ECA - A Future without Net Neutrality

A Future without Net Neutrality

cbetton News

Net neutrality began as a campaign promise by U.S. Senator Barack Obama of Illinois. Shortly after his historic 8-year term began, the idea of a free and open internet became a reality when the U.S. Federal Communications Commission (FCC) introduced a set of protections that would prevent Internet Service Providers (ISPs) from blocking websites or imposing limits.

ECA - A Future without Net NeutralitySince their introduction in May 2010, these protections have been challenged, appealed, and even overturned! Following support from the Obama Administration and almost 4 million Americans, it was on February 26th, 2015 that the FCC voted in favour of strong net neutrality rules, recognizing how essential a free and open internet is for innovation, communication, development, and growth. Unfortunately, this support has been short lived, with the FCC (under the current U.S. administration) voting to scrap regulations protecting net neutrality on December 14th, 2017.

Net neutrality has been a key factor in the development and growth of the “internet revolution”. Our society has flourished with new ideas and technologies that have paved the way for IoT, IIoT, and Industry 4.0, however ISPs have long sought to overcome these rules in a bid to increase profits and gain greater control. Whilst this shift will eventually affect everything online, it’s unlikely to hinder the growth of our IoT-based society, rather create an unequal playground for businesses within it.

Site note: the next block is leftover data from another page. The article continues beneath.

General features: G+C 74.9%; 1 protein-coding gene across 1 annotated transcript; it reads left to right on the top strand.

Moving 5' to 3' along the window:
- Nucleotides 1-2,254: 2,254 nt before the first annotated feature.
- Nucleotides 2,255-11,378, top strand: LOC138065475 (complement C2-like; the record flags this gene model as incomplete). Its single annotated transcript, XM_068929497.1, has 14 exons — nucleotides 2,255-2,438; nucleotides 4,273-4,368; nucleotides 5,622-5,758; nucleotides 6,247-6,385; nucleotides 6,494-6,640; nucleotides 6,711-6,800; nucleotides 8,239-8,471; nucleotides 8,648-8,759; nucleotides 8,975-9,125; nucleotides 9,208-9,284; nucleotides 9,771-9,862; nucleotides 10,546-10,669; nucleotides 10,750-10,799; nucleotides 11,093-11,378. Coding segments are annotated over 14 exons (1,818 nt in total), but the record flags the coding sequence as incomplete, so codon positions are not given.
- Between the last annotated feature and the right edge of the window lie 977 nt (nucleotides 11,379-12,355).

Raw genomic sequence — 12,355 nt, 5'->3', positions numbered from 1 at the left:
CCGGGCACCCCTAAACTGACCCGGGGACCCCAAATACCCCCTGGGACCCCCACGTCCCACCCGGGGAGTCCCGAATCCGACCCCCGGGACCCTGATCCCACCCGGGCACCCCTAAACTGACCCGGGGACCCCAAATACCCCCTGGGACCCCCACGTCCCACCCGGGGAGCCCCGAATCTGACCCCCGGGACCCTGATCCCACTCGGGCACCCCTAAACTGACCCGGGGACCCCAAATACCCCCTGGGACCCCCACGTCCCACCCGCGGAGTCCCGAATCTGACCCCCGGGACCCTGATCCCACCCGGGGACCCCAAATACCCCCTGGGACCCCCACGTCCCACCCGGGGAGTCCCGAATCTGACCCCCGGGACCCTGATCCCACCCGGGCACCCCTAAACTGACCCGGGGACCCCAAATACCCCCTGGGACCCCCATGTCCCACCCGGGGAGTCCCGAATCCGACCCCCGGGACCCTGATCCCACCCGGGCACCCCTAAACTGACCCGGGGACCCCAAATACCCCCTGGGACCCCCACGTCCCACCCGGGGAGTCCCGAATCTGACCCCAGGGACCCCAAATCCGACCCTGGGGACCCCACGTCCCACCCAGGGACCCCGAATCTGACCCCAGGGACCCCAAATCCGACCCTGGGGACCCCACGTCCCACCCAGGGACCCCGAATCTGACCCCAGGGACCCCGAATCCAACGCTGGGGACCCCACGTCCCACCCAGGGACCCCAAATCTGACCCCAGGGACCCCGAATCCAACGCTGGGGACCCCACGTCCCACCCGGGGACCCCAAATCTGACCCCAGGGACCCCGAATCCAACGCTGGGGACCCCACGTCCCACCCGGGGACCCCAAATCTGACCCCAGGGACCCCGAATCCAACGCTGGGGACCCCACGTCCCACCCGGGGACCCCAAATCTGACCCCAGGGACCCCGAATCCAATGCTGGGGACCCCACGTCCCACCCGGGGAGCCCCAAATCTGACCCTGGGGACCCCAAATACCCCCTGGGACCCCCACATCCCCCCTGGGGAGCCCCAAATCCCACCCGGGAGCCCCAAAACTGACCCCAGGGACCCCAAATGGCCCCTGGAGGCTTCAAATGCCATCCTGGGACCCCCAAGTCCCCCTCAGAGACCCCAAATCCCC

Real-time monitoring remains a critical component of our devices, and regardless of the data they transfer, their effectiveness to consumers is tied to their ability to operate freely. By granting ISPs more control over the internet, we’re also giving them a monopoly over how it can be used and it’s likely, once net neutrality has gone completely, that the larger providers will take advantage of this opportunity and prioritize access. Examples could include:

  • Looking online for a photographer in your area but only getting the results of those who have a contract with your ISP
  • Asking your smart assistant for the weather only for it recommend a more expensive package if you want a faster response
  • Needing special access for connected machinery and being told you need to pay a higher rate

The Oxford Dictionary defines net neutrality as: “The principle that Internet Service Providers should enable access to all content and applications regardless of the source, and without favouring or blocking particular products or websites.” Removing any regulations will fundamentally change what the internet is and what it can become.

Whilst the U.S. faces a battle for the internet’s freedom, other countries remain committed to a free and open internet – France, the Netherlands, Belgium, Brazil, South Korea and Canada to name a few. As more industries enter the connected age, the power that ISPs could soon hold will become a key factor in the development of new technologies and the markets they can operate in.